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Old 11-24-2010, 06:06 PM   #1
vicious_fishes
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Member#: 158864
Join Date: Sep 2007
Location: Aussieland
Vehicle:
2003 GD w/EZ30 swap

Default tyre profile and handling

hi everyone,


i'm about to/thinking about moving tyre/wheel sizes to a smaller wheel but fatter tyre/taller profile. my question for all the nasioc'ers out there is how much of a difference did you notice moving between profiles (say from 16 to 17 inch wheels or, whatever) and what profiles did you move to.

for the record, i'm going from a 215/45 17 (3.8 profile) to a 245/45 16 (4.3 profile) and i'm just a little concerned if this is going to cause me squishy sidewall (or whatever) issues.


thanks in advance for all replies.
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Old 11-24-2010, 07:21 PM   #2
Back Road Runner
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Member#: 60082
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Chapter/Region: MWSOC
Location: Minnesota
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2004 Forester STI
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Flex has a lot to do with tire design. Size alone isn't going to tell you how a tire responds. Even of the same model, different sizes may be designed differently to maintain certain goals. Since you are very likely looking at a summer tire when you're looking at that size, you will already be getting a product that has relatively little flex. In fact I often suggest looking at upgrading suspension bushings too given the relatively high amount of squish they have in the system relative to a sport tire. If you're running a 205/70/R16, most of the flex you feel is from the tire. If you're running a 245/40/R17, most of the flex you feel are from the various bushings in the suspension and steering systems. Heck, even chassis flex starts to become noticeable because these sport tires are so firm.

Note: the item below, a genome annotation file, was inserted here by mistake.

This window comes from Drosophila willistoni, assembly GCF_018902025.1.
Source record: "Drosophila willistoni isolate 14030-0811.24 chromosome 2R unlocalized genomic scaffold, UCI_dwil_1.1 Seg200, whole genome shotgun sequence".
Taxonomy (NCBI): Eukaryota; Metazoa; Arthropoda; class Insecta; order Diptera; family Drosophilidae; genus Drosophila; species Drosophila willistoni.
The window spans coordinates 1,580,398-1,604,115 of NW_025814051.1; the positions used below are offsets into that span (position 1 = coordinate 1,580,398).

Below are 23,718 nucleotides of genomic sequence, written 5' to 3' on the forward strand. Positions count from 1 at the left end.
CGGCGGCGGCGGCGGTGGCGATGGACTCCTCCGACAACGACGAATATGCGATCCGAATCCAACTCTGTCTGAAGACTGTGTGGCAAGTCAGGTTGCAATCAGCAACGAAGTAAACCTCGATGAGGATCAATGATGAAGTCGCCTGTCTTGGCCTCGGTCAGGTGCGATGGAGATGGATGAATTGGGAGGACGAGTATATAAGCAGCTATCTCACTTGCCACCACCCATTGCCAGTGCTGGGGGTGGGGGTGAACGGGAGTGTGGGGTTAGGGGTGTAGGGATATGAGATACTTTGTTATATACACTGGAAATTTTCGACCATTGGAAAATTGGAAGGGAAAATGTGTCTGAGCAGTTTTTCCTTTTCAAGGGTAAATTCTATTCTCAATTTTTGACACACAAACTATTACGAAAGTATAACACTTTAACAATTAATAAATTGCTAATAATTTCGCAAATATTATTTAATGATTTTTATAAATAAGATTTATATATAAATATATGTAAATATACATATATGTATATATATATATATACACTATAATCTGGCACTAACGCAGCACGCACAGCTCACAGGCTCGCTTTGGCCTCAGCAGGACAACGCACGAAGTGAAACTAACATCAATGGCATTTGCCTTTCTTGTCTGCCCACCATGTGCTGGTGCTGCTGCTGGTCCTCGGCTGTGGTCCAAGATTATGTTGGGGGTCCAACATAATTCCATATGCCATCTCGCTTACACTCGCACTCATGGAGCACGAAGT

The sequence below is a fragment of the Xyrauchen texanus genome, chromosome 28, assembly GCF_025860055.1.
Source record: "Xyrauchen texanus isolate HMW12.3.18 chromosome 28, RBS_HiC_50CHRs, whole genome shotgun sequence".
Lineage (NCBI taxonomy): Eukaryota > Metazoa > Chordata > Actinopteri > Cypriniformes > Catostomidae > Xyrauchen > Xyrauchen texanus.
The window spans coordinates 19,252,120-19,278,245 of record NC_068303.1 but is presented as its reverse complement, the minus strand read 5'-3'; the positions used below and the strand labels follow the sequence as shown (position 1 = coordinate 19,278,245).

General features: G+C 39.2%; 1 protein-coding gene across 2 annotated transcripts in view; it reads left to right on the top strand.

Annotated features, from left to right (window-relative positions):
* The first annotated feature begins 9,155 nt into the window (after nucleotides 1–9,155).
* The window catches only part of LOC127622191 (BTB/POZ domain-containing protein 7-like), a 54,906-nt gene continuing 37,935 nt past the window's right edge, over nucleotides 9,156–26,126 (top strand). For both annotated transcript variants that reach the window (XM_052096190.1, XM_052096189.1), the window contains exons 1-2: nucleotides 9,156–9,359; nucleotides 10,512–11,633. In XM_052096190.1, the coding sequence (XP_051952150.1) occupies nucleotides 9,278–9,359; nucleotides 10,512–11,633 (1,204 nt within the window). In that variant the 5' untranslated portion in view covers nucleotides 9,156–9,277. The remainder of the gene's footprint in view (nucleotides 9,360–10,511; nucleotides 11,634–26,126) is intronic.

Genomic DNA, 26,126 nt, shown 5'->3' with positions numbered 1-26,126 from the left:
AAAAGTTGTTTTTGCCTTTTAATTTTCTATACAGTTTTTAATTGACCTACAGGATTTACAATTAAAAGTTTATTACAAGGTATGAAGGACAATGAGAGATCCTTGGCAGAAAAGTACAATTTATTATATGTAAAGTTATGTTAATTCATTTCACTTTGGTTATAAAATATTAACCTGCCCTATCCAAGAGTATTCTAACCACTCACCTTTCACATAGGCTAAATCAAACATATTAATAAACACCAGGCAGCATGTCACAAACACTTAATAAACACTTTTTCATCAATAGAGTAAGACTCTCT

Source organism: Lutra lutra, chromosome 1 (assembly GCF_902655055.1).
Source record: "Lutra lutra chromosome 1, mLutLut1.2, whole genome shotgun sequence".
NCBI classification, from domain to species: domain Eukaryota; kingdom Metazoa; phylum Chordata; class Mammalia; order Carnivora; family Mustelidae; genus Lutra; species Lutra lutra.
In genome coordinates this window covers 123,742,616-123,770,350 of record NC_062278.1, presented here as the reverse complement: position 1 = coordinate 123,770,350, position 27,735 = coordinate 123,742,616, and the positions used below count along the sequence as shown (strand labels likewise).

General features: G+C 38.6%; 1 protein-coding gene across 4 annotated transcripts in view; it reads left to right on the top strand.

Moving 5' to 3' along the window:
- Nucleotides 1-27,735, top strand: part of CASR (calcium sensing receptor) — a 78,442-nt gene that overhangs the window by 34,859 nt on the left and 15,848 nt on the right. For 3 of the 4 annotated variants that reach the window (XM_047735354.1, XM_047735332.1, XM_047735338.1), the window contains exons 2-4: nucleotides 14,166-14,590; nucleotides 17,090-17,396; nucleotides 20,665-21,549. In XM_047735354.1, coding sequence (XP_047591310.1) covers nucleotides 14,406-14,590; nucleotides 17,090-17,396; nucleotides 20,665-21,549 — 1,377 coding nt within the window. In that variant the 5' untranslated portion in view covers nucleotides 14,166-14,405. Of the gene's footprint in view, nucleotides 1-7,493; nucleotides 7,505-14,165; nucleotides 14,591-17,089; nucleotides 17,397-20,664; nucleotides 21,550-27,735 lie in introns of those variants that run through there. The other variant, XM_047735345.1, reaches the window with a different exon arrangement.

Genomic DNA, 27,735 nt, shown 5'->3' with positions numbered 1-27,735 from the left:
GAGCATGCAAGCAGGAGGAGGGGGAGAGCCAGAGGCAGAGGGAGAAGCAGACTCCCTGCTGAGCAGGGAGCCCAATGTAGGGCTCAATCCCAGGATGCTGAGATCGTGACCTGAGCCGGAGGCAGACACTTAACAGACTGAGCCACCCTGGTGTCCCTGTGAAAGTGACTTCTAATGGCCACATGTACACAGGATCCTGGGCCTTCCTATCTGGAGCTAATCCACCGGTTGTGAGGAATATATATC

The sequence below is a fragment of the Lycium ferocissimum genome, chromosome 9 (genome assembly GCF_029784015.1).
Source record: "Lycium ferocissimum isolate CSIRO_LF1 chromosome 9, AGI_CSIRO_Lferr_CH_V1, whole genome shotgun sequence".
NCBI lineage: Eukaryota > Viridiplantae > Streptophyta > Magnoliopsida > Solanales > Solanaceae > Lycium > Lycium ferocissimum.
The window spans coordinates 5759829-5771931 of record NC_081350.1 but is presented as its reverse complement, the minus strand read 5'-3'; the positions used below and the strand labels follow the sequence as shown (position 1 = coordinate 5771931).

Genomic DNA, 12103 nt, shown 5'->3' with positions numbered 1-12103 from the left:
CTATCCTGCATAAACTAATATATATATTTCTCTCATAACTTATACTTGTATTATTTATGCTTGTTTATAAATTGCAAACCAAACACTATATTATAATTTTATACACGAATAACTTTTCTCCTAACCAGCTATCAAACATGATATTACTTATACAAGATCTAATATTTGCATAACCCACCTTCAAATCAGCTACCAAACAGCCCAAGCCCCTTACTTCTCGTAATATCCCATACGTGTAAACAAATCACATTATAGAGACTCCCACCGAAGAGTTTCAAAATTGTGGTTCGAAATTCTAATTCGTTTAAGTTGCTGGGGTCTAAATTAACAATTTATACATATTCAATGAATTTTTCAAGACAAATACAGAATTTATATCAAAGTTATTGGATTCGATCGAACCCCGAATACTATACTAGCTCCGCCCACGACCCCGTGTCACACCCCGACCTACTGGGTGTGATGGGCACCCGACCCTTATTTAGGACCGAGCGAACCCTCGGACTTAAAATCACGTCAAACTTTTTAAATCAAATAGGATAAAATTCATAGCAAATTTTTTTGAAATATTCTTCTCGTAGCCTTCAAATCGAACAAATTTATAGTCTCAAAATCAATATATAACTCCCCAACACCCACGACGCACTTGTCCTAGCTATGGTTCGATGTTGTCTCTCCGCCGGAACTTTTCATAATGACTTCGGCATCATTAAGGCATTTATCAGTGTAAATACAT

Two suggestions:
1) Run higher tire pressures. A lot of the tires I've run on my car seem to be more ideal near and around 40psi. Depending on the tire, this may or may not be a sizable factor.
2) If squish is seriously important to you, you should start looking into upgrading the various rubber bits of the car. Grab an ALK for the front to upgrade the front arm suspension bushing. Upgrade the steering rack bushings to keep the rack in place under harder corner loads. These two part do a whole lot to really lock down the front end. Upgrade the rear lateral links and trailing arms to lock down the rear end. If you plan to or have upgraded the suspension, firmer tophats or a swap to camber plates might be useful. You can even start looking at chassis bracing as a final step to the process by getting at least a rear strut tower brace and front fender braces. All of these things really solidify the chassis and handling turning the car into a very responsive and very precise device rather than the mush lump of dough it is in stock form.
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Old 11-24-2010, 09:42 PM   #3
vicious_fishes
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2003 GD w/EZ30 swap

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Quote:
Originally Posted by Back Road Runner View Post